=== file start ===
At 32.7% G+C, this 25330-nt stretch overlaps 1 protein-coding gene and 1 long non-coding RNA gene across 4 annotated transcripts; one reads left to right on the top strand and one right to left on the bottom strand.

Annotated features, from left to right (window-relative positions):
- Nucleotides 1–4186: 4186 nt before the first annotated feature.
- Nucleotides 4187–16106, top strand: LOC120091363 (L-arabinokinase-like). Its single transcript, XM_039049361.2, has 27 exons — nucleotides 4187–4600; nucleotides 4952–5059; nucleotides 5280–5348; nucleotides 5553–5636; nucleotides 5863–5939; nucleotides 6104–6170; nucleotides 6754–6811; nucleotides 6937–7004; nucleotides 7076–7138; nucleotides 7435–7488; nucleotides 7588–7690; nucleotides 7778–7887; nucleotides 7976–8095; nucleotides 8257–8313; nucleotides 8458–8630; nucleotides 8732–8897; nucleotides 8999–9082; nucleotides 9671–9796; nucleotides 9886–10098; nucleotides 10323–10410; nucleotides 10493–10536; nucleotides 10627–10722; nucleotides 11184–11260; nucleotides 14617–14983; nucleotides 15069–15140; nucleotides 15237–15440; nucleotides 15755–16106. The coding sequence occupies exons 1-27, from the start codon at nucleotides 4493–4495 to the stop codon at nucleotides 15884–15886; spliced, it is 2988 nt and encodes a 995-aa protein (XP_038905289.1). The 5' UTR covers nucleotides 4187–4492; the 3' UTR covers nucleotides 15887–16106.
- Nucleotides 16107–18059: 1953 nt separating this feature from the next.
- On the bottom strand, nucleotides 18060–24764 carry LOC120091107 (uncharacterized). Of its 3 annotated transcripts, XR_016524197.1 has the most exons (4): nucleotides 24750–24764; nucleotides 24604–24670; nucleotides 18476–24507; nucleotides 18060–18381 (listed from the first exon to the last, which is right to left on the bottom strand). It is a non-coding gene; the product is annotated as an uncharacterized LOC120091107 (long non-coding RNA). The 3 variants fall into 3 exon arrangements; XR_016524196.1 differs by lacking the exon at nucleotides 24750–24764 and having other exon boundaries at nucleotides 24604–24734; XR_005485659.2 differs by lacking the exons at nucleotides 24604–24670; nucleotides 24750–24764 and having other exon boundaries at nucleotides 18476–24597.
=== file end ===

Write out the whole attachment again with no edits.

At 32.7% G+C, this 25330-nt stretch overlaps 1 protein-coding gene and 1 long non-coding RNA gene across 4 annotated transcripts; one reads left to right on the top strand and one right to left on the bottom strand.

Annotated features, from left to right (window-relative positions):
- Nucleotides 1–4186: 4186 nt before the first annotated feature.
- Nucleotides 4187–16106, top strand: LOC120091363 (L-arabinokinase-like). Its single transcript, XM_039049361.2, has 27 exons — nucleotides 4187–4600; nucleotides 4952–5059; nucleotides 5280–5348; nucleotides 5553–5636; nucleotides 5863–5939; nucleotides 6104–6170; nucleotides 6754–6811; nucleotides 6937–7004; nucleotides 7076–7138; nucleotides 7435–7488; nucleotides 7588–7690; nucleotides 7778–7887; nucleotides 7976–8095; nucleotides 8257–8313; nucleotides 8458–8630; nucleotides 8732–8897; nucleotides 8999–9082; nucleotides 9671–9796; nucleotides 9886–10098; nucleotides 10323–10410; nucleotides 10493–10536; nucleotides 10627–10722; nucleotides 11184–11260; nucleotides 14617–14983; nucleotides 15069–15140; nucleotides 15237–15440; nucleotides 15755–16106. The coding sequence occupies exons 1-27, from the start codon at nucleotides 4493–4495 to the stop codon at nucleotides 15884–15886; spliced, it is 2988 nt and encodes a 995-aa protein (XP_038905289.1). The 5' UTR covers nucleotides 4187–4492; the 3' UTR covers nucleotides 15887–16106.
- Nucleotides 16107–18059: 1953 nt separating this feature from the next.
- On the bottom strand, nucleotides 18060–24764 carry LOC120091107 (uncharacterized). Of its 3 annotated transcripts, XR_016524197.1 has the most exons (4): nucleotides 24750–24764; nucleotides 24604–24670; nucleotides 18476–24507; nucleotides 18060–18381 (listed from the first exon to the last, which is right to left on the bottom strand). It is a non-coding gene; the product is annotated as an uncharacterized LOC120091107 (long non-coding RNA). The 3 variants fall into 3 exon arrangements; XR_016524196.1 differs by lacking the exon at nucleotides 24750–24764 and having other exon boundaries at nucleotides 24604–24734; XR_005485659.2 differs by lacking the exons at nucleotides 24604–24670; nucleotides 24750–24764 and having other exon boundaries at nucleotides 18476–24597.